CBI Scotland has urged the Scottish Parliament not to support a living wage recognition scheme, claiming that it would threaten jobs in Scotland.

The Parliament's Public Petitions Committee is considering a proposal from the Scottish Youth Parliament, pressing the Scottish Government to favour companies that pay employers a "Scottish living wage", currently calculated at £7.45 per hour. The rate is 20% higher than the current adult national minimum wage of £6.19 per hour.

CBI Scotland's senior policy executive Lauren Paterson said: "Pay restraint has played an important role in supporting current levels of employment. A Scottish Government living wage recognition scheme would encourage mass implementation of the wage, which would put employment prospects at risk, particularly for those furthest from the labour market. Pay restraint is set to continue with containing labour costs cited as the second-highest workforce priority for businesses in the next 12 months."

She stressed the CBI's support for the national minimum wage, "balancing" income for low earners with the need to preserve jobs: "Beyond this, decisions on pay must be left at the discretion of the individual business, taking into account their wider business strategy, including affordability."

In March, the Scottish Youth Parliament suggested a recognition scheme might involve employers signing a legally-binding declaration to pay staff and subcontractors the higher wage, with a commitment to uprate it within six months. Being a recognised "living wage employer" would, it is claimed, "provide an incentive for businesses to gain publicity for being a good and responsible employer, potentially allowing businesses to attract customers and become more attractive to people awarding work".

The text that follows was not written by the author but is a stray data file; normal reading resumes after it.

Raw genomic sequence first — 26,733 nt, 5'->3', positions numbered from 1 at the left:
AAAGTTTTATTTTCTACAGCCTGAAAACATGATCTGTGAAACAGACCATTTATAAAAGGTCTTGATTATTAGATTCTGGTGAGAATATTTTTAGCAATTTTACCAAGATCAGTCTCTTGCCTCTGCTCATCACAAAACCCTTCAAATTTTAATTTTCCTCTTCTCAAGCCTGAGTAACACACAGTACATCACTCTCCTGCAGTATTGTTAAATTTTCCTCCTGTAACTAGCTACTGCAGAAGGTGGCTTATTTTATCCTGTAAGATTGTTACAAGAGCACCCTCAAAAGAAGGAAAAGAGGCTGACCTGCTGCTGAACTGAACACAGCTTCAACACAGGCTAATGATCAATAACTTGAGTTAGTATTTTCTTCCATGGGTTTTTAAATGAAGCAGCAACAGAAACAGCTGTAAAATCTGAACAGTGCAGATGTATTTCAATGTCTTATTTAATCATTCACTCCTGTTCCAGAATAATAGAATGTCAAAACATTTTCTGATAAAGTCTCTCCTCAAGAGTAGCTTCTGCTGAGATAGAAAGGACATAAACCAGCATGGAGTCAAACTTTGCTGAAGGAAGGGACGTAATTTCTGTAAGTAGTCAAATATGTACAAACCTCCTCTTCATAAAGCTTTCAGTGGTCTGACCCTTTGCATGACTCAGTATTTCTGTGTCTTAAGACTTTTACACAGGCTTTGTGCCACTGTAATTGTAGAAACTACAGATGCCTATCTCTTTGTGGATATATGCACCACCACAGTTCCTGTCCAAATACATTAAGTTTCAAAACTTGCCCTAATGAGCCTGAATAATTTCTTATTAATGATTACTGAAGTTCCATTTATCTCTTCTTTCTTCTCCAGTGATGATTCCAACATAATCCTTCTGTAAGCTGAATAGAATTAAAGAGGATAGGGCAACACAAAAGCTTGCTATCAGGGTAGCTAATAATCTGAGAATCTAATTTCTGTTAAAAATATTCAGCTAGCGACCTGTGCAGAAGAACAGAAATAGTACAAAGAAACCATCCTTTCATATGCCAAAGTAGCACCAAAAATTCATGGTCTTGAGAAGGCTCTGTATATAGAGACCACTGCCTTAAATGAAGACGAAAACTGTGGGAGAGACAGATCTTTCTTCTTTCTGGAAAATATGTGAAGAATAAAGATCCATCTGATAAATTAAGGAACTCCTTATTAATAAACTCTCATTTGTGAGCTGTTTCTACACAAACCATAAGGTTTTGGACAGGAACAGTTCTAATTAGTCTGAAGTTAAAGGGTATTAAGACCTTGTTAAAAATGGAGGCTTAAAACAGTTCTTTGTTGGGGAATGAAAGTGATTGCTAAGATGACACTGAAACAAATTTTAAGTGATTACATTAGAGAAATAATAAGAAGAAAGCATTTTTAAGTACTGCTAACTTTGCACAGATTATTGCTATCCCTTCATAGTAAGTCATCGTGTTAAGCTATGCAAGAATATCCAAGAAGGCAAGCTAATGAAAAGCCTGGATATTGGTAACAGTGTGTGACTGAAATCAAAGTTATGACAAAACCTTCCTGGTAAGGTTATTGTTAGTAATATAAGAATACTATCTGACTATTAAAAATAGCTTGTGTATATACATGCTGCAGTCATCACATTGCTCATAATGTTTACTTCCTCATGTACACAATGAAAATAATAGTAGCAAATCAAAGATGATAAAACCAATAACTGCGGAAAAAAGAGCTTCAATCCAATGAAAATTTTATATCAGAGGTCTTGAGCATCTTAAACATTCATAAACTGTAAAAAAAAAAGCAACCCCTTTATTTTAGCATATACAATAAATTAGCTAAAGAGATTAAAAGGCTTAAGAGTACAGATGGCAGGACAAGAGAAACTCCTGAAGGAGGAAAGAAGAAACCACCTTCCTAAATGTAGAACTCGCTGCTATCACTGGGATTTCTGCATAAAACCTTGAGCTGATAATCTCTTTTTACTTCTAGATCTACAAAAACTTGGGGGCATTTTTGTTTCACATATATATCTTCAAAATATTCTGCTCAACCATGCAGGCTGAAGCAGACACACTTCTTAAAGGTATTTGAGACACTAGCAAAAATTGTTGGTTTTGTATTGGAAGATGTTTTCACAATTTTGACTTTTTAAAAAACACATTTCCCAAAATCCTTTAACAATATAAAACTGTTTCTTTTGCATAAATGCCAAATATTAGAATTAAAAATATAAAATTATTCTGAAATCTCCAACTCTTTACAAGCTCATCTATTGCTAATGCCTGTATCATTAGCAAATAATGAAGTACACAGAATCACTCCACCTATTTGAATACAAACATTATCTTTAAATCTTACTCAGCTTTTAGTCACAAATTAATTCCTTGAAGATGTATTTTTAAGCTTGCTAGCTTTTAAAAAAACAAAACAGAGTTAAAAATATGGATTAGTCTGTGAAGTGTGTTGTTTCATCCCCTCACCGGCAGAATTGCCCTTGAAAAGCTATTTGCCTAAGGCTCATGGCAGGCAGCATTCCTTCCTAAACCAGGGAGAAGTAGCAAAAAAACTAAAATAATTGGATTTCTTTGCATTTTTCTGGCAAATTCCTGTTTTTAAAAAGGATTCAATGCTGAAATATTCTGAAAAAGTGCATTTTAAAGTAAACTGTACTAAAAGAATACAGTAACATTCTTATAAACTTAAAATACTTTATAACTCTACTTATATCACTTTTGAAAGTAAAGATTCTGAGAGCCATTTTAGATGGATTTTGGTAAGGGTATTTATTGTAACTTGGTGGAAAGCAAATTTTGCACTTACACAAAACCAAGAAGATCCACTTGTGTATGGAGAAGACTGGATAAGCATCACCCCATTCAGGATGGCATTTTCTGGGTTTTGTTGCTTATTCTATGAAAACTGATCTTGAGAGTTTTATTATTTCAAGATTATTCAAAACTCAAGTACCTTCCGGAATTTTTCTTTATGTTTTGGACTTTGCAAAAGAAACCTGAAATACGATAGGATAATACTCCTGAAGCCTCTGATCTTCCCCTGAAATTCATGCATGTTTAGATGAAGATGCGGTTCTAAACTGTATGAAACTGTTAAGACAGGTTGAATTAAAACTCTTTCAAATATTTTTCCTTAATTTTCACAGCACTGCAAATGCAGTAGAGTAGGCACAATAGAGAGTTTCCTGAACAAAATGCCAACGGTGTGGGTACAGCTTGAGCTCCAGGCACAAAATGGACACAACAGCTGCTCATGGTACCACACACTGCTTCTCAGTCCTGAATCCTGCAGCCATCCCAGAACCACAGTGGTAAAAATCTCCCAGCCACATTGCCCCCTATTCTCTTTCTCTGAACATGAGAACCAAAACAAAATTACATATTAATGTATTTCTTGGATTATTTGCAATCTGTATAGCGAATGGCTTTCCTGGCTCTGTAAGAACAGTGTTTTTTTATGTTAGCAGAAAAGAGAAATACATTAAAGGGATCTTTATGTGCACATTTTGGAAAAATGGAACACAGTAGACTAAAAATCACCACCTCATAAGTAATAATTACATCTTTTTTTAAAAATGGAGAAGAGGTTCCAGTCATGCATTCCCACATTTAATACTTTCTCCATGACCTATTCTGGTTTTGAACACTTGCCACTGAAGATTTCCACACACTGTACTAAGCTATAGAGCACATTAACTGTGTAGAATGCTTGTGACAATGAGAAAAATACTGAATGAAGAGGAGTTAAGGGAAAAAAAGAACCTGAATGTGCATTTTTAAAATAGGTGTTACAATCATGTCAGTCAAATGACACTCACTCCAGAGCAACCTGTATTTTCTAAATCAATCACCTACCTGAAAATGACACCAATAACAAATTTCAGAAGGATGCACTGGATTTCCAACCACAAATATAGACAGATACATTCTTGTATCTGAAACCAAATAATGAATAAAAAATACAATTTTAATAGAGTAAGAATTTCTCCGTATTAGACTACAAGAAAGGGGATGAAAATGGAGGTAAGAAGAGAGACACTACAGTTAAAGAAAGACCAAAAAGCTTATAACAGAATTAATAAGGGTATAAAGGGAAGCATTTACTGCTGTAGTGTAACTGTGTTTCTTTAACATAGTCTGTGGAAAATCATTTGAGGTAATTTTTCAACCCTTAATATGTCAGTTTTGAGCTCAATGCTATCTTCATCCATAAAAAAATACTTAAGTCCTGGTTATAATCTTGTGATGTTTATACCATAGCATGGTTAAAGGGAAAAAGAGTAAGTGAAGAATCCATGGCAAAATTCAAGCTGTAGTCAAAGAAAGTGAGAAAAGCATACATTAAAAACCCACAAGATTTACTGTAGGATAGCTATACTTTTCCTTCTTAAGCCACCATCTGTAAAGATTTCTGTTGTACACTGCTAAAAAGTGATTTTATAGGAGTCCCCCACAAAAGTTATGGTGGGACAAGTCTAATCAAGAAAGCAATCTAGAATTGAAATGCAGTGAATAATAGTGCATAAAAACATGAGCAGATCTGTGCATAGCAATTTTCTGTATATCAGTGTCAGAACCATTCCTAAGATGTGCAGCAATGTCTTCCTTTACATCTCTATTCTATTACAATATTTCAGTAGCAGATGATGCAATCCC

Calculated on the basis of working a 35-hour week, someone on a living wage would earn £13,559, against £11,265.80 per year on the national minimum wage.

In a submission to the committee, Dave Watson, Scottish organiser of Unison, said: "One of the primary causes of the longest and deepest recession for a generation has been the shift from wages into profits. The Scottish living wage recognition scheme would be a valuable step forward in putting spending power at the disposal of low-paid workers, who will spend that cash boosting their local economy.

"It's the fat-cat pay of the CBI bosses that is out of control."

The committee will consider the petition after the summer recess.